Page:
Facebook Data Breach

CA’s illegitimate procurement of personally identifiable data was first revealed in December 2015 by Harry Davies, a Guardian journalist. CA was working for US Senator Ted Cruz, according to Harry, and had obtained data from millions of Facebook accounts without their permission. Facebook declined to comment on the story other than to say that it was looking into it. The scandal finally blew up in March 2018 when a conspirator, Christopher Wylie, an ex-CA employee, was exposed. Christopher was an unidentified source for Cadwalladr’s article “The Great British Brexit Robbery” in 2017. This report was well-received, but it was met with scepticism in some quarters, prompting sceptical responses in publications such as The New York Times. In March 2018, the news organizations released their stories concurrently, causing a massive public outcry that resulted in more than $100 billion being deducted from Facebook’s retail funding in a matter of days. Senators from the US and the UK have demanded answers from Facebook CEO Mark Zuckerberg. Following the scandal, Mark Zuckerberg agreed to testify in front of the US Congress.

Summary of the Case

CA’s parent company, Strategic Communication Laboratories Group, was a private British behavioural and strategic research communication corporation. In the US and other countries, SCL sparked public outrage by obtaining data through data mining and data analysis on its users with the help of a university researcher named Aleksandr Kogan, who was tasked with developing an app called “This is your digital life” and along with that, he was told to create a survey on the behavioural patterns of users that he had obtained from Facebook’s social media users, to use the data for electoral/political purposes without the approval of Facebook or the users of Facebook, since the data was detailed enough to create a profile that implied which type of advertisement would be most effective in influencing them. Based on the findings, the data would be carefully targeted to key audience associations to change behaviour in line with SCL’s client’s objective, resulting in a breach of trust between Facebook and its users.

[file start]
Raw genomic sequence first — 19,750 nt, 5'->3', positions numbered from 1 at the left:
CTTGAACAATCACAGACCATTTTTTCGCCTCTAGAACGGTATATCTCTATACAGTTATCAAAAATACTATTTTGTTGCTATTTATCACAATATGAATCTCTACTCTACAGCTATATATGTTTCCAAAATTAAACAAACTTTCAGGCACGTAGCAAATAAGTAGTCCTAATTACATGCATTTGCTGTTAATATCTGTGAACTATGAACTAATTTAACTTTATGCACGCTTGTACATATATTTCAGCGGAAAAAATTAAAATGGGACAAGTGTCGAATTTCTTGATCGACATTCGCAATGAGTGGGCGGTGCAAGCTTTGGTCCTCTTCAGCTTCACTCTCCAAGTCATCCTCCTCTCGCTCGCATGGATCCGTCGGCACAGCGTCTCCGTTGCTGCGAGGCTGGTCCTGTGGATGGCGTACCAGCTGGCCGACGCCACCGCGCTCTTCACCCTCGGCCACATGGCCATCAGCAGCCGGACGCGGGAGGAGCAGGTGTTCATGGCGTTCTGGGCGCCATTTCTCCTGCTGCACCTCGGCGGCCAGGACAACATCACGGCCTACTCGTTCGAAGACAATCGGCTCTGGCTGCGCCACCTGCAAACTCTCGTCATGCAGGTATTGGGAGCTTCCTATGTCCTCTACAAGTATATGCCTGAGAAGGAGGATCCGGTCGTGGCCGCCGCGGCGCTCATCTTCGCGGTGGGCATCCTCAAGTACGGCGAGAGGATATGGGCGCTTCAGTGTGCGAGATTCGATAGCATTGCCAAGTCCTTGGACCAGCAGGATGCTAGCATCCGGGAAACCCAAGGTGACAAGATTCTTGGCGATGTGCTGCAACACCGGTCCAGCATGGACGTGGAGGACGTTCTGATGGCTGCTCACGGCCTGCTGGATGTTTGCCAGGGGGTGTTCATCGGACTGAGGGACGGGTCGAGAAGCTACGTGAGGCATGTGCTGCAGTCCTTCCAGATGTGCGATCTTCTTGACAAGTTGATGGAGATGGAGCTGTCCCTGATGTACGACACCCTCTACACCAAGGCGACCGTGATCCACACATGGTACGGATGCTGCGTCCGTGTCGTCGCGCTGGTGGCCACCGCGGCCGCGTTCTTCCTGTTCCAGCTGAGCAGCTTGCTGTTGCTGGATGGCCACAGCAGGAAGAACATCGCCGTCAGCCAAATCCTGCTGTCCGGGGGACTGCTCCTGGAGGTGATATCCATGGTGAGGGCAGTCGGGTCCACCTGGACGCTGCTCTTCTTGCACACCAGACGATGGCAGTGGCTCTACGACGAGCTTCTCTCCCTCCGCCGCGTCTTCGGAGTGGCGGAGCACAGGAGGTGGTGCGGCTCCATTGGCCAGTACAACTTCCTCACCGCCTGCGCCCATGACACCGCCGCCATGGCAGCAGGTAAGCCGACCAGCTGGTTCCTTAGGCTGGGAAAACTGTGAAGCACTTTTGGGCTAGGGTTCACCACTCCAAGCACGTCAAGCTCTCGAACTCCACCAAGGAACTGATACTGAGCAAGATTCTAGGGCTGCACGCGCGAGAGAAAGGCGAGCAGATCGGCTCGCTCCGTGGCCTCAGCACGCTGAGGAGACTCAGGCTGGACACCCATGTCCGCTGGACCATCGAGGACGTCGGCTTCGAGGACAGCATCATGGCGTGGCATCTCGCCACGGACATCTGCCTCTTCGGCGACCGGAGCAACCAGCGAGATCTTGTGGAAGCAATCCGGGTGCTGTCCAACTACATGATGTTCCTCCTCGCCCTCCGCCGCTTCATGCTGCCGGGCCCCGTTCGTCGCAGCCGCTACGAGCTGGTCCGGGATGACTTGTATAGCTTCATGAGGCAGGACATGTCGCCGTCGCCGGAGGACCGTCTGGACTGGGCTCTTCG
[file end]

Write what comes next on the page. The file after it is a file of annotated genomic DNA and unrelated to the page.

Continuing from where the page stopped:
Legal Implications

As a result, the Facebook CEO was questioned, and the stock price dropped by seventeen (17) per cent. He was also requested to enforce strict regulations on the protection of users’ data. Users were afterwards told that the access they had provided for various applications had been withdrawn and reviewed in the settings, as well as there being audit trials on breach investigation. Meanwhile, Facebook has vowed to create an app that would require users to delete all of their Facebook web search data. CA has been the subject of multiple baseless allegations in past years, and despite the firm’s efforts to improve the record, it has been chastised for actions that are not only legal but also generally acknowledged as a routine component of internet promotion in both the federal and industrial sectors.